The European Commission actually wanted to introduce the Nutri-Score throughout the European Union by the end of 2023, but many countries did not agree with this. Italy, for example, is strongly opposed to it, especially because many of their well-known regional products (Gorgonzola and Parma ham, for example) are likely to receive a poor score due to their fat and salt contents. There is a threat of a kind of 'trench warfare' in which each country sticks to its own system or only a small coalition will implement it.
In our survey, we also asked consumers about these protected regional products, says Huysmans:
So: suppose you want to buy Parma ham but you see a bad Nutri-Score, what would you do? Some people are going to buy another ham. And you can also see that for Gouda cheese. They do say that they would buy another ham or cheese from that region if it has a better score. But regional products have to comply with certain rules, they cannot simply abandon their traditional recipe. It is therefore understandable that they are opposed to it.
An argument that is often used is that regional products are less processed. For example, the addition of preservatives – where traditional products use salt – is indeed not included in the Nutri-Score algorithm. I therefore think that the makers of regional products themselves should provide more information about this, should emphasize the 'natural character' more.
Are manufacturers really going to make their products healthier?
Consumers may be able to eat healthier if, on average, manufacturers start making all their products healthier, says Martijn Huysmans.
But what that doesn't take into account is whether a product has been processed, whether there are many additives in it. Moreover: if you look critically, we have to conclude that the algorithm to calculate the Nutri-Score is publicly available. Manufacturers can alter the composition of products in order to get a better score. For example, you get 'penalty points' for fat and sugar, but there is also a maximum number of penalty points. You could then reduce one of the other elements and still increase the sugars. Or add certain e-numbers or fibres. On paper, according to the Nutri-Score, the result will be healthier, but you may wonder whether it really is.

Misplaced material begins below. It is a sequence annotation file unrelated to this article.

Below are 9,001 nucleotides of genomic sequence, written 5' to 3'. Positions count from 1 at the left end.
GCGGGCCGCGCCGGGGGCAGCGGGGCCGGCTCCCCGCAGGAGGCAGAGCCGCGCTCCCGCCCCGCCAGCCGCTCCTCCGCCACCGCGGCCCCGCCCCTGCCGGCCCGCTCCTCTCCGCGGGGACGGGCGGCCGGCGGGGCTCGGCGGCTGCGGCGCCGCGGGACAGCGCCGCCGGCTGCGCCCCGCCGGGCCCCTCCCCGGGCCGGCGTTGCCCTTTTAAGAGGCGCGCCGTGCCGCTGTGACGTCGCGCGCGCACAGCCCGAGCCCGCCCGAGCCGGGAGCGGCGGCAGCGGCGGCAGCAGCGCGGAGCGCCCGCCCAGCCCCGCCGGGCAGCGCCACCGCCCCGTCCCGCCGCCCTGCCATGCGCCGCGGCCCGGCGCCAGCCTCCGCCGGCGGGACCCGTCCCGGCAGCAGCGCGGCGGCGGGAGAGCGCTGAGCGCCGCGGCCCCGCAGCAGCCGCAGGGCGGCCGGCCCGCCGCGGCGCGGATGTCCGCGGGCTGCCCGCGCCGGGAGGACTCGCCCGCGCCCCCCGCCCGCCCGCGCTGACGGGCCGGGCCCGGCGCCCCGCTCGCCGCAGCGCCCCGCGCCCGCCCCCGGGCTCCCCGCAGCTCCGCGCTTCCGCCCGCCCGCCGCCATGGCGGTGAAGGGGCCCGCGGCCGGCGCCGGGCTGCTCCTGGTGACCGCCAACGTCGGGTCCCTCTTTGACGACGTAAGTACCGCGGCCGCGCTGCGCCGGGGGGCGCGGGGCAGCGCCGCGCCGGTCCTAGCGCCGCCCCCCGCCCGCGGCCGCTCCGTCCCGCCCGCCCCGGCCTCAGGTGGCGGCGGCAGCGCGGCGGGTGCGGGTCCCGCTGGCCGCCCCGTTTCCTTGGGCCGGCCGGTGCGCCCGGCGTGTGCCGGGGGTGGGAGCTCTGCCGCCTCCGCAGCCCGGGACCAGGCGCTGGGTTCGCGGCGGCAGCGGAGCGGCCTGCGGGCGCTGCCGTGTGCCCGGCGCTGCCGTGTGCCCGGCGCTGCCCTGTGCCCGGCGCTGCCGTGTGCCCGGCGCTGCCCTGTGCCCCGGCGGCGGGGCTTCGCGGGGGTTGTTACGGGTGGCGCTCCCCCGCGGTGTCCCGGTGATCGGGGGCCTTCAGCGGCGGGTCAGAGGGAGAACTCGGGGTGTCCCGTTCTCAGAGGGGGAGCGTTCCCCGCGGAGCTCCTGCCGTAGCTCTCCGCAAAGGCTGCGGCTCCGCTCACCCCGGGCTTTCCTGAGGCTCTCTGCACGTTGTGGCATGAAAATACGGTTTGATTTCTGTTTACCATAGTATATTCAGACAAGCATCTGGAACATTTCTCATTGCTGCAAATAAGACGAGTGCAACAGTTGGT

If you take the salt and fat out of chips, you're left with potato. Few people eat potatoes as a snack.
We all know that fat, salt and sugar are also tasty, Huysmans continues.
If you take the salt and fat out of chips, you're left with potato. Few people eat potato as a snack, while a lot of people crave crisps. Of course, the food manufacturers know what we like. It is the well-known story of ketchup, which contains a lot of sugar. If you ask consumers if they want sugar in their ketchup, many of them might say no. But many people also don't look at the nutritional value and if you let them taste, they are more likely to reach for that ketchup with sugar.
The manufacturers know that too. They want to make their products as tasty and as addictive as possible. They also know that 'healthier' unfortunately often also equals 'less tasty'. They do not want to lose the battle with other producers. Now that battle is often fought on taste and less on health. With the Nutri-Score it becomes more difficult for manufacturers to only look at the taste. They now have to start looking more at health. I think that the Nutri-Score will therefore provide incentives to reduce salt, fat and sugar and will therefore lead to healthier products and healthier choices by people.
Completely unprocessed products such as fruit and vegetables have Nutri-Score A. People should eat more of these anyway. A VAT reduction on these products could also help with this. The combination of a price measure and an information measure may reinforce each other.
Want to know more? Please contact Martijn Huysmans: firstname.lastname@example.org.
Or read the article 'Meeste consumenten vinden Nutri-Score nuttig' (Most consumers find Nutri-Score useful) on ESB (in Dutch):